When I made my first move abroad, to Norway, it came as a bit of a surprise that the tastes and smells I associated with the festive season were different to those of the people around me. I had naively assumed that these associations were somehow universal. Not so.
The realisation crept up slowly, maybe around the time I noticed a strange odour in the supermarkets that, after some enquiring, I discovered was dried sheep ribs – to everyone else in town, this meant Christmas.
Over the years I became acquainted with the signs that the festive season was approaching, but from the comfortable vantage point of outsider. Then something shifted. I had a child, and I didn’t want to be on the outside anymore; I wanted to share the experience with her.
With my mini native by my side, I tentatively took my first step toward festive integration and made some ginger biscuits, pepperkaker. When my neighbours lingered in the hallway a little longer than usual thanks to the scent wafting from our apartment, I took that as a sign of success and progressed to the next step of assimilation by turning my biscuits into decorations.
It dawned on me, though, that while I reminisced about mince pies, I probably hadn’t eaten one for years because they weren’t a “thing” where I was. I realised that if I was going to keep my traditions alive, I was going to have to find some recipes and make them myself.
One child became two, and we moved from Norway to Australia, where the food may have been familiar, but Christmas in summer confused things. I still made pepperkaker, but had to avoid thinking about the cockroaches feasting on our edible decorations as we slept. I made mince pies, too, to eat as we sang carols on the beach – fruit mince pies to the Aussies, not to be confused with their meaty counterpart.
Two children became three and we moved to Switzerland. If ever there is a place to feel a sense of magic at Christmas, it is Zurich. We arrived in time for the first flurry of snow and the start of the festive season, marked by the Christmas lights on Bahnhofstrasse being switched on. We waited in anticipation for the clock to turn six on the third Thursday in November, absorbing our new city, before darkness was replaced by the breath-taking sight of the lights glittering above us like stars. Experiencing the Swiss festive season has forever enhanced our celebrations. The Christmas period will no longer be complete without roasted chestnuts, fondue, grilled sausages, and the recollection of our children reciting a poem in German to Samichlaus and Schmutzli in front of the fire in a little hut in the forest.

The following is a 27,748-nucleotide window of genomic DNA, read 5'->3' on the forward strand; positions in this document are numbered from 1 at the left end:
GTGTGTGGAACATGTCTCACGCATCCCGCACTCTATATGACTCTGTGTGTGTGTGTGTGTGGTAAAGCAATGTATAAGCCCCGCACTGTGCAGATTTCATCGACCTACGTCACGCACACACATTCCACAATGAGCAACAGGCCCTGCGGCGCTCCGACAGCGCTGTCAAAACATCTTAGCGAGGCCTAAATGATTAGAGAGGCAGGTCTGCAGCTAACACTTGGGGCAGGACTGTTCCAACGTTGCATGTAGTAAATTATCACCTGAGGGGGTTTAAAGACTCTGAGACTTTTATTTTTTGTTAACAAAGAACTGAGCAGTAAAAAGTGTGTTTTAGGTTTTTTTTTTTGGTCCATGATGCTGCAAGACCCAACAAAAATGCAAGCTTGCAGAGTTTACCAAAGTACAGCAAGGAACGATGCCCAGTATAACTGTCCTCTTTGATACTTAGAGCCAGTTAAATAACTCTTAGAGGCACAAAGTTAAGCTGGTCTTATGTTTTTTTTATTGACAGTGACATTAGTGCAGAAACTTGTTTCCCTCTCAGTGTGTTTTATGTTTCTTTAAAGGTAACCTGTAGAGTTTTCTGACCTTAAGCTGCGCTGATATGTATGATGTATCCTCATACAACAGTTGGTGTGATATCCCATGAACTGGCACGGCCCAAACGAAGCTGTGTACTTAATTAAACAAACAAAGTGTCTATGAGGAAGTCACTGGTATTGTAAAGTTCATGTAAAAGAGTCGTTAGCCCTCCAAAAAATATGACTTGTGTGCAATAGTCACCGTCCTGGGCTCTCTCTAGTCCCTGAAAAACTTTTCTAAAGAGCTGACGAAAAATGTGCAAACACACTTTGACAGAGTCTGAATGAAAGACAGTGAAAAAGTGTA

This year will be the first time our kids experience Christmas in England as we celebrate in our new home. We have always had two celebrations: a Norwegian one on Christmas Eve, and a British one on Christmas Day, but that is not truly representative of our journey. If my partner and I have different associations of the festive season because we grew up in different countries, that is certainly the case for our children, who have lived in four countries. There will always be trips between England and Norway because of family ties, but that isn’t the case for Switzerland and Australia now that we no longer live there. Yet it is important to keep our adopted traditions alive, because they are a part of our children’s story, the part that includes childhood Christmas memories.
As a family we have experienced both snowy and sweltering Christmases, but one constant over the years has been my mince pies. I probably denied myself a season of mince pies because I looked at the list of ingredients and decided to wait until “next year.” But making them yourself is actually pretty easy. This is the recipe I use. The mincemeat is adapted from a Margaret Fulton recipe, and the pastry recipe was shared by a lovely friend.
110g blanched almonds, finely chopped
2 Granny Smith apples, peeled and grated
330g brown sugar
150g unsalted butter, melted
180ml brandy or rum
2 tsp mixed spice
Finely grated zest of 2 oranges, and their juice
225g plain flour, plus extra to dust
1 large pinch of salt
50g ground almonds
75g golden icing sugar
175g unsalted butter, chilled and diced
2 medium egg yolks
Start making the mincemeat at least two days before you are going to use it. Pulse the fruit in a food processor, then put in a large bowl. Add the grated apple, chopped almonds, melted butter, brandy, orange juice, spices and orange zest. Stir well until combined. Cover and leave in the fridge for at least two days. Stir every couple of days until needed.
To assemble and bake:
Preheat oven to 190°C (170°C fan oven) or mark 5.
Sieve the flour, almonds and icing sugar into a food processor and pulse for 30 seconds. Add the butter and whiz until the mixture resembles fine crumbs. Add egg yolks and process until mixture just comes together (if a little dry, add 1-2 tsp cold water). Knead lightly on a floured surface to bring together. Wrap and chill for 1 hour.
On a floured surface, roll out pastry to a thickness of 2 mm. Cut out rounds using a 7.5cm fluted pastry cutter. Put in paper cases and prick the base with a fork. Chill for 10min. Fill each one with 1 Tbs mincemeat. Top with pastry stars or holly etc and brush with egg wash.
Bake for 12-15 minutes or until golden. Cool for 15 minutes, then put on a wire rack to cool completely.
Some things cross cultural boundaries even though the name may be a little different: mulled wine, Gl￼ühwein and gløgg all evoke memories of Christmas, and all go very nicely with mince pies.
Text and photo by Roz Bonomally
Roz is a mum of three, writer, and storyteller. She has recently returned to the UK after 16 years living in Norway, Australia and Switzerland. You can read about her thoughts on life as a nomadic family on her blog, reflections from a wandering mind.